Levenshulme market – so good I went twice

Levenshulme market The Moocher

There’s good things happening in Levenshulme at the moment, people. And one of those things is the new market.

Manchester City Council started a market last year in the station car park but decided it wasn’t profitable enough to continue. Despite that, a group of local residents and business people have formed a committee to continue running the market.

The market is still based in the station car park, which means there’s some parking available for visitors. Lots of the stalls are from local businesses but there are also many more from other areas come to test out the murky inner-city waters. It’s so good to see businesses coming into our little area and so so good to see it well supported by the community.

It was good news that my freezer was almost empty so I set out with the plan to fill it as full as possible. With more than 40 traders there, this was by far the best market yet. Despite the blizzardy arctic conditions, there was a dazzling array of food, vintage clothing, beauty, organic fruit and vegetables, art and some warming boozy drinks from POD Deli.

And yes, I did visit twice in one day. Mainly because my toes were frozen in my scratty ol’ Cons the first time round so I ran home to warm up, only to venture out again in my furry boots to procure some barbecue lunch from Fire and Salt BBQ. The spiced brisket of beef was succulent and pink, with a drenching of Jack Daniel’s sauce.

Other good buys include some potted meats – hare and wild boar – from The Moochery (top photo). I also stocked up the freezer with a pile of meats from Savin Hill, while my wind-chapped hands were soothed by some really rich hand cream I bought from Bayspring, which smells amazing.

Also check out these amazing Manchester Tarts from Robinson’s the Master Bakers.

Levenshulme market - Robinsons bakers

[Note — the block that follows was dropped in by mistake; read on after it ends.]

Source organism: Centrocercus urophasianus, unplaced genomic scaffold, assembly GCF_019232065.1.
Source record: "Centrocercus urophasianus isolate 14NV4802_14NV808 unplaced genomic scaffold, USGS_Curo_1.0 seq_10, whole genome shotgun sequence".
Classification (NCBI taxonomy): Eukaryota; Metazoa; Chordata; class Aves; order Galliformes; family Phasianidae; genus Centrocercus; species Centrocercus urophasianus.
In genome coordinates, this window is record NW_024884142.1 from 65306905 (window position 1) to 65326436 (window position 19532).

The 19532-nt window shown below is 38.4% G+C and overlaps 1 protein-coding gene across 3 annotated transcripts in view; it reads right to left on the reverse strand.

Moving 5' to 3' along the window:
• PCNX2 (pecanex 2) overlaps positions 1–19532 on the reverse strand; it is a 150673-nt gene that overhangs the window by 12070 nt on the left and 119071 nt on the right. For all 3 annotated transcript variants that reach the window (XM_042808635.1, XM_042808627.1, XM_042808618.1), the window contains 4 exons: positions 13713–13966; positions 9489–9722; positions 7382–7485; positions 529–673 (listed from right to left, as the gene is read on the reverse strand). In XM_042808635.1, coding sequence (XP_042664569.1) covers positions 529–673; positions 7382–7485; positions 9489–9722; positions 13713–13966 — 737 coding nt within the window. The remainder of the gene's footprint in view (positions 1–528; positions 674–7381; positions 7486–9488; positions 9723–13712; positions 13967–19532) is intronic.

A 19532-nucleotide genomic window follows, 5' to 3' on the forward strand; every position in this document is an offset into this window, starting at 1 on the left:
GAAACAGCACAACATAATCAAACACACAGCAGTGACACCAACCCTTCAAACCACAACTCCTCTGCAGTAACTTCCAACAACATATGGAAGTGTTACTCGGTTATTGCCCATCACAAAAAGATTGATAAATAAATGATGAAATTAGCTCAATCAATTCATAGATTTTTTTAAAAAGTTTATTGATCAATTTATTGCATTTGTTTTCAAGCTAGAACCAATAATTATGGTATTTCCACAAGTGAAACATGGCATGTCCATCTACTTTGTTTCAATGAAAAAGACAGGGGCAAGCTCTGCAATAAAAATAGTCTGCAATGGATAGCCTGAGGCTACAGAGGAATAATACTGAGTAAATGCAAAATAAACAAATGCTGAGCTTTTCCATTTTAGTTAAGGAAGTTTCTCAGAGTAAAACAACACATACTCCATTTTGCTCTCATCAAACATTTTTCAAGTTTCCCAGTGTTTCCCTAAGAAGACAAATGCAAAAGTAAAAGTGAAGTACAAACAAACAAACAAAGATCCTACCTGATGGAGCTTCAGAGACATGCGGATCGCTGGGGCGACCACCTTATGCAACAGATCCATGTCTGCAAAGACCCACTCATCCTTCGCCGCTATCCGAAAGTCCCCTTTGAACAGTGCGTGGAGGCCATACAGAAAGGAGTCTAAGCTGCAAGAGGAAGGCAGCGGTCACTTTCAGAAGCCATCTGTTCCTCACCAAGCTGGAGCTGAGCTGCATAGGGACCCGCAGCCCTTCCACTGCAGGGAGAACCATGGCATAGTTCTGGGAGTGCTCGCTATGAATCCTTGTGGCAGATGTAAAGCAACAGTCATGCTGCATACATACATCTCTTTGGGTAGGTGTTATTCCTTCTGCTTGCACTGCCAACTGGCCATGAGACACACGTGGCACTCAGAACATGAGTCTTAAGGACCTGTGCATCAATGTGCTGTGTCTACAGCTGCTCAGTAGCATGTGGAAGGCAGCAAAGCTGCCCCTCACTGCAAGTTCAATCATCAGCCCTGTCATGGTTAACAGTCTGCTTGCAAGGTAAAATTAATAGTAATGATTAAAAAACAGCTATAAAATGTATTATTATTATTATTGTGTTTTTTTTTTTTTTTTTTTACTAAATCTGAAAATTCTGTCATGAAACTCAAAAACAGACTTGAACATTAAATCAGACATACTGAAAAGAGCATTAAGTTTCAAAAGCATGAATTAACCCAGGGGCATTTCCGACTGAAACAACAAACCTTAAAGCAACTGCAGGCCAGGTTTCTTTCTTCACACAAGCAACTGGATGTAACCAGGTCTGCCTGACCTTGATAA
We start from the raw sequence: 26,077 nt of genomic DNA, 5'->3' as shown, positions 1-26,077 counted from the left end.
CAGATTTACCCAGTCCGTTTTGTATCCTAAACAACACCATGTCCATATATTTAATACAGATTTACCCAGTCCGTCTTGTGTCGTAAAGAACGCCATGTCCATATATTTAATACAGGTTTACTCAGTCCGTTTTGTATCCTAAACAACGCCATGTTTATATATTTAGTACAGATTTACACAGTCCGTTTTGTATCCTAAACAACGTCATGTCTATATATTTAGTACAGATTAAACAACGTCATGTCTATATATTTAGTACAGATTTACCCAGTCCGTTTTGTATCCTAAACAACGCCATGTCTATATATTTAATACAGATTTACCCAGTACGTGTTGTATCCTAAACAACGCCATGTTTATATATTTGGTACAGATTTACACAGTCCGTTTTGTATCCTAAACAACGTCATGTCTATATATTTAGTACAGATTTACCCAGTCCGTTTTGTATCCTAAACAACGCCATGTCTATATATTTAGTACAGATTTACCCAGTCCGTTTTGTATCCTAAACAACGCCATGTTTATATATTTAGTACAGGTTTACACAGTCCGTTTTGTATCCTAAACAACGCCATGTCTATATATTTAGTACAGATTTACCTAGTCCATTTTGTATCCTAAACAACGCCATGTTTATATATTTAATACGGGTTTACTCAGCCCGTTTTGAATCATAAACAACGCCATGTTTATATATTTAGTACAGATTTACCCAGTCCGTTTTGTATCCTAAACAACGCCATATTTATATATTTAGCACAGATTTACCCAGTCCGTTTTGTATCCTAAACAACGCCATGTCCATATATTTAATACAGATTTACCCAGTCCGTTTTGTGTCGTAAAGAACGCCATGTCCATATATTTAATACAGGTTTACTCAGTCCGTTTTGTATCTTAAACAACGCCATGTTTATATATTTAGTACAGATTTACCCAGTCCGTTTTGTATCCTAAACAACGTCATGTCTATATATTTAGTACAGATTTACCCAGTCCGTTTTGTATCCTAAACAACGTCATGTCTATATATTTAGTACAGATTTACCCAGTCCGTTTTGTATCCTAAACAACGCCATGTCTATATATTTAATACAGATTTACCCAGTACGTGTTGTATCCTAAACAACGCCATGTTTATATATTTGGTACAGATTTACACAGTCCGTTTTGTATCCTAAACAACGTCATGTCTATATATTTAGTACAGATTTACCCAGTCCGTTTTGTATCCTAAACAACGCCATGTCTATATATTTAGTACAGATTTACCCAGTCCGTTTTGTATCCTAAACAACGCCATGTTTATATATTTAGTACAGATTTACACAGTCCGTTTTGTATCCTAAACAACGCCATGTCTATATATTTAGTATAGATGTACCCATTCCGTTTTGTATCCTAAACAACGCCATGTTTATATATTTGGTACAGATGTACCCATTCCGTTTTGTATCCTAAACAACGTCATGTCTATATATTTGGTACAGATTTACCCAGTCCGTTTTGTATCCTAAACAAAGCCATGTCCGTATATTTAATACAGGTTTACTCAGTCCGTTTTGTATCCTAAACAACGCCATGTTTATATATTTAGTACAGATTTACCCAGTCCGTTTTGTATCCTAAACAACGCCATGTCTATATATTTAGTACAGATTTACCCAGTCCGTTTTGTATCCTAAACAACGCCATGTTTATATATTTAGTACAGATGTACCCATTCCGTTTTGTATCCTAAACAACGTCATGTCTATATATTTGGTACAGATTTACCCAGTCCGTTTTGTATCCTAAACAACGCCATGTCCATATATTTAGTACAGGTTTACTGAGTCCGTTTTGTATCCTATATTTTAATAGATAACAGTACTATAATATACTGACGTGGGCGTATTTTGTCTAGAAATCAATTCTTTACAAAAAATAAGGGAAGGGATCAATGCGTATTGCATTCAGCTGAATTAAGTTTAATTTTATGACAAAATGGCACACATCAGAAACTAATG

Bobby’s Bangers was a welcome addition with a wide variety of sausages, all of which could be bought individually so you can try all the flavours. We chose sage and onion and red onion – and have scoffed them already. Bobby had braved the snow and dug himself out of his home in Oldham JUST to bring us sausages, people. Applaud the man (despite his lack of apostrophe).

Chaat Cart is another favourite and market regular. Their samosas are truly amazing – light and delicately spiced, with a fruity tomato chutney, yoghurt sauce and tamarind sauce.

levenshulme market - chaat cart

Another foodie regular is Pudding Pie Cafe, which offers really reasonable pies in many flavours. We bought a steak and Lancashire ale pie, but I wish I’d also got a pork and cider one as well. Please come back to the next market!

Levenshulme - Pudding Pie Cafe

This Is Lullaby by Vicky Brown sells beautiful children’s clothes made from upcycled and vintage fabrics and is definitely worth a look.

Levenshulme market - This Is Lullaby

The market is on every fourth Saturday of the month from 10am until 4pm. By an intense algorithm and calculation, I have deducted that makes the next market Saturday, April 27.

The market takes place in the train station carpark, which is just behind the main high street. If you’re on foot, you can cut through by Edward Mellor estate agent or Hennigan’s Bar.






Afternoon tea at And The Dish Ran Away With The Spoon

And the dish ran away with the spoon didsbury

Winning an afternoon tea at West Didsbury teashop And The Dish Ran Away With The Spoon was a delightfully lovely surprise. I’d forgotten that I entered a competition on Didsbury Life, so was most pleased after a very hectic week to receive a phone call to tell me I’d won.

Having been open for a year-and-a-half, the little tearoom is set on Burton Road, in the heart of West Didsbury. With gorgeous retro chairs and tables, vintage cake stands and vivid turquoise blue walls, Dishes and Spoons is a relaxing, bright and airy space.

It’s not just cupcakes here, there’s everything from carrot cake, red velvet cake, scones, biscuits and even retro hardboiled sweets. This is a Great British celebration of traditional baking at its best.

The slabs of sponge are washed down with a choice of loose teas from the Brew Tea Company in Liverpool or fair trade Union roasted coffee.

Cakes at Dishes and Spoons

The afternoon tea is available on Saturday and Sundays from 1pm, and at £10.95 per person is amazing value. With a tier of sandwiches, freshly-baked scones and three cakes EACH, this is a belt-loosening treat. It has been recommended to me before, but I’d never had a chance for a tasting session.

Sandwiches are either egg mayonnaise or ham and mustard and are really just a polite nod to savoury before the cakey-sconey fun begins. The scones were beautifully light with that home-baked freshness and are served with a choice of jams and cream.

Chocolate-dipped strawberries are an attractive juicy palate-cleanser before the final tier of cakes. We were given cupcakes, chocolate brownies, red velvet cake and carrot cake. See what I mean about the amazing value for money? We didn’t manage all the cakes in one sitting, and got them packaged up to eat over three days.